Tuesday, November 04, 2008

This month at iMOCA

This month, iMOCA brings a number of things to check out.  Of special note, at least fo us at OtC, one of our favorite art bloggers, Tyler Green will be coming to town to give a talk.  I will certainly be there and I recommend you make plans to attend.  Until then, check out these exhibits iMOCA has brought us.

Opening Friday November 7th, 6 - 9 pm:  Hansel and Gretel: Never Eat a House

  • iMOCA features fresh interpretations of characters from the fairytale in our galleries from The New Yorker and by well-known contemporary artists including Roz Chast, Ian Falconer, Ana Juan, Ed Koren and William Wegman from a New York show curated by the Gallery Met at the Metropolitan Opera.
  • On display at the Central Library   through January 10 are re-interpretations of the story's characters by 17 Indiana visual artists whom iMOCA asked to tackle the tale. The contemporary pieces explore such themes as when it's OK to eat someone else's home without asking (Cindy Hinant) and why a mother would abandon her children in the dark woods (Hilda Andres). Scott Grow's sculpture provides a twist by depicting Hansel and Gretel as gingerbread men made from wood.
These exhibitions are part of a collaboration with the Indianapolis-Marion County Public Library and the Indianapolis Opera in anticipation of the Indianapolis Opera's performance of Hansel and Gretel opening November 21st.

And mark your calendars for November 13th when iMOCA brings arts blogger Tyler Green to lecture on Ten Things I Hate About Contemporary Art, at 7 p.m. Nov. 13 at the Central Library.  The Wall Street Journal calls Green's Modern Art Notes "the most influential of all visual arts blogs."

When Tyler Green lectures on Ten Things I Hate About Contemporary Art, at 7 p.m. November 13 at the Central Library's Clowes Auditorium,     expect     caustic, hilarious commentary from the writer of what The Wall Street Journal     calls "the most influential of all visual arts blogs."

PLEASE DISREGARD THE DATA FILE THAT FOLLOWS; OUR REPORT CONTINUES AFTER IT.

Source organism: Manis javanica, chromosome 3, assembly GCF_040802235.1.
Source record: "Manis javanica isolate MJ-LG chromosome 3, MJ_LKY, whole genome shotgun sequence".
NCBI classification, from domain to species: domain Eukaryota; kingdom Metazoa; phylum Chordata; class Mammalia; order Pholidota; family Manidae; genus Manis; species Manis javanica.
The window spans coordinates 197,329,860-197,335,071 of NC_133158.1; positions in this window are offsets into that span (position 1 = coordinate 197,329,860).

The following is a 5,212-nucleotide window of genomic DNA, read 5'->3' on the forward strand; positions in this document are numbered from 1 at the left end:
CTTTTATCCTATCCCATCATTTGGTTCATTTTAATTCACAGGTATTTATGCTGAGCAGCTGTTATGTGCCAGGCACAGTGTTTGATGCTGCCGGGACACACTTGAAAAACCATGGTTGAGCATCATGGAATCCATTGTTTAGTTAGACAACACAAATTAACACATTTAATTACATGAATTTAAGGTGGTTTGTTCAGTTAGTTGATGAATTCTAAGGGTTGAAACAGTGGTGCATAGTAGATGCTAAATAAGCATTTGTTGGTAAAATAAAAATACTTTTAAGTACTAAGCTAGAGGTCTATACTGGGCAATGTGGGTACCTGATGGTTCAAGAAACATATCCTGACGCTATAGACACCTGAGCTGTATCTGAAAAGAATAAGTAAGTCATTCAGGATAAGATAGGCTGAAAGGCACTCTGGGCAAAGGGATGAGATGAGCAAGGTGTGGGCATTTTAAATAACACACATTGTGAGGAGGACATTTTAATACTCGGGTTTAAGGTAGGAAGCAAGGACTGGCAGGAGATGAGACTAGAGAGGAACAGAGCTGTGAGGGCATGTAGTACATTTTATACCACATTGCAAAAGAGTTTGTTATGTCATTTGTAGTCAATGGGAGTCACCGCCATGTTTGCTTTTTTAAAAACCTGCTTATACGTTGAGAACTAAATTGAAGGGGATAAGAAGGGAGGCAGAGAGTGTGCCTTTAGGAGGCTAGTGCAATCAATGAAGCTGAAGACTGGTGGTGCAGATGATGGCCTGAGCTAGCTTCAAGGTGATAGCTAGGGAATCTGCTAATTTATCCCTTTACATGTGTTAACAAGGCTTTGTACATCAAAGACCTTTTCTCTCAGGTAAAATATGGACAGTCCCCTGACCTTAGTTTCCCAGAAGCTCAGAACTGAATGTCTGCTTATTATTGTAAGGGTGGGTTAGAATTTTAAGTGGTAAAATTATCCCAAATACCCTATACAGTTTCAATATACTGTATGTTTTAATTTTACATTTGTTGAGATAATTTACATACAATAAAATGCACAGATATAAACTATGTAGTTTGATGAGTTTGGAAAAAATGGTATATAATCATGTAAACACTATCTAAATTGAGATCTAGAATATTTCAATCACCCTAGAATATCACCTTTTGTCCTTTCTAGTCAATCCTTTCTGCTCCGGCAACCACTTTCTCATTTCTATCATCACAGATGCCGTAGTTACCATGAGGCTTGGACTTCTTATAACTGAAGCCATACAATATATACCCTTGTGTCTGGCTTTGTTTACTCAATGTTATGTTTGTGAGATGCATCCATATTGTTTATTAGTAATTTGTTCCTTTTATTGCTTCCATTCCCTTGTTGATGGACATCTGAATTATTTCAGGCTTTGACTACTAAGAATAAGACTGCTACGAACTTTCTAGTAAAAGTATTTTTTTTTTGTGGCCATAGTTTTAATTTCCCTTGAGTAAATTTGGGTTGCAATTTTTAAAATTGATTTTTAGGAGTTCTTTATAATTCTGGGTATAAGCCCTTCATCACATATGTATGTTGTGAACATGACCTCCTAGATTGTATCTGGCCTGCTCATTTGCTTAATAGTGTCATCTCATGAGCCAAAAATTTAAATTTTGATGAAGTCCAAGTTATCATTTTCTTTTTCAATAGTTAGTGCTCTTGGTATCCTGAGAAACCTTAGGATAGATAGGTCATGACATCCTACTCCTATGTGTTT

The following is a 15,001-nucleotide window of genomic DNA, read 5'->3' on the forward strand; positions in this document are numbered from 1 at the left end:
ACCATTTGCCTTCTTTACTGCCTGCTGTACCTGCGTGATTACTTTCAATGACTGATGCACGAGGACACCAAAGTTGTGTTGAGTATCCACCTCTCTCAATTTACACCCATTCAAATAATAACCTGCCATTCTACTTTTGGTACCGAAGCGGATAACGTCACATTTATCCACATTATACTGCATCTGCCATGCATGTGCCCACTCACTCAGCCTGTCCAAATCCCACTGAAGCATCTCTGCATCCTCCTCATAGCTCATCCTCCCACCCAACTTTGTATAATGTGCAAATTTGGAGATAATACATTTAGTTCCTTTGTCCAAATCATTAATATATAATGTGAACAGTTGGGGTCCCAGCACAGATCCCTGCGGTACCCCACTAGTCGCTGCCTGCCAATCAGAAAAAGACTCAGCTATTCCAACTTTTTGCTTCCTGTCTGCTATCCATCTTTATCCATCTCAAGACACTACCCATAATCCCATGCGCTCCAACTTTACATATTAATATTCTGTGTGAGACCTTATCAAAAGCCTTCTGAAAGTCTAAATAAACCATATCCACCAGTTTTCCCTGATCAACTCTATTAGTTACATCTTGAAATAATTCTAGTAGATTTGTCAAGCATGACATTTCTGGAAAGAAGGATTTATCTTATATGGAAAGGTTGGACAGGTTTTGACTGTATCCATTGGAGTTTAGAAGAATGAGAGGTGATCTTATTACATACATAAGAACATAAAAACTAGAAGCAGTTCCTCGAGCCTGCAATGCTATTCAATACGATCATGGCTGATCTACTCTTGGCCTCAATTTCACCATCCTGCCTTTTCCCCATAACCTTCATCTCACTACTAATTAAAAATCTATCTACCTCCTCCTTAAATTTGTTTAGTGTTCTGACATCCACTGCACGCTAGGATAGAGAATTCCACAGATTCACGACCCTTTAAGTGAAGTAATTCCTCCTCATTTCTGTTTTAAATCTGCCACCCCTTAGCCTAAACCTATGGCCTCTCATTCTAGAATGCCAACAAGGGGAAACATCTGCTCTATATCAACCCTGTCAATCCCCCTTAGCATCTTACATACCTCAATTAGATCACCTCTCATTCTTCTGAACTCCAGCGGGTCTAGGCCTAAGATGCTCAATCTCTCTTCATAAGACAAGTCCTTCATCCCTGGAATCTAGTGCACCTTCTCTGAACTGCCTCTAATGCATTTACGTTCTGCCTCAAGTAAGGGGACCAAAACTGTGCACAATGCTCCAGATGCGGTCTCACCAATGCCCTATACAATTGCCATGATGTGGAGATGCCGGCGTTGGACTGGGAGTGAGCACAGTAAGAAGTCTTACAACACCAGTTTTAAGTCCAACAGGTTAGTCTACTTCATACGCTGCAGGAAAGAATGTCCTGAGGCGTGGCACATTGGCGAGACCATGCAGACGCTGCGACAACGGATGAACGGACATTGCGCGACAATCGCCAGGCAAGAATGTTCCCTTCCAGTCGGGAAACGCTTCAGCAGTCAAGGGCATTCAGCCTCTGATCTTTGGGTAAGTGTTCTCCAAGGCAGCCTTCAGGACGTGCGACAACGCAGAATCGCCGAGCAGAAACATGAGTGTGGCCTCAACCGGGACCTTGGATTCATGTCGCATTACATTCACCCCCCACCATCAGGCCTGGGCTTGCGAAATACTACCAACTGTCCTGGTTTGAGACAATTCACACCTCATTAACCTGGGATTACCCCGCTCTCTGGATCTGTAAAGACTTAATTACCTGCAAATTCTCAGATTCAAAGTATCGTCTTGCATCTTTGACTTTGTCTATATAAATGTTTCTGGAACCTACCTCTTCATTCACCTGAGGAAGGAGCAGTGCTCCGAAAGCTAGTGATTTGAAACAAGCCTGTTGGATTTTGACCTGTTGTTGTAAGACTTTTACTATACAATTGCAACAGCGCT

Modern Art Notes (www.artsjournal.com/man) includes breaking news and provocative, no-holds-barred commentary on exhibits, artists, the organizations that feature them and the media that cover them. In a post on the design of the World War II Memorial in Washington, D.C., for example, Green wrote: "The new monument feels as if a fascist architect had designed a food court for the Mall of America, and then accidentally shipped it to Washington." (He later found out the architect had, in fact, designed a mall food court.)

Green's chatty style belies the power the Washington, D.C.-based critic has gained in attracting a substantial following over the past six years. A New York Times art critic resigned from the board of a major cultural institution after Green spotlighted the conflict of interest. Green also broke the story of the controversial resignation of the former head of the Getty Trust in Los Angeles.

Although Green has written for The Wall Street Journal and other influential print publications ("dead-tree media," he calls them), he's not shy about biting the hands that feed him. When the Journal ran another writer's story about America's art museums being in "trouble," for instance, Green methodically picked its "weak, often speculative" examples apart and then concluded the story was "goofy, a misguided waste of space."

Green is a former art critic for Bloomberg News and Washington-based critic for Artnet Magazine. His commentary has aired on National Public Radio's All Things Considered.

Admission to Ten Things I Hate about Contemporary Art is free, with Q&A following the lecture.

Green's lecture is part of Hansel and Gretel collaboration, Lost in the Arts, between the Indianapolis Museum of Contemporary Art (iMOCA), the Indianapolis-Marion County Public Library and the Indianapolis Opera.

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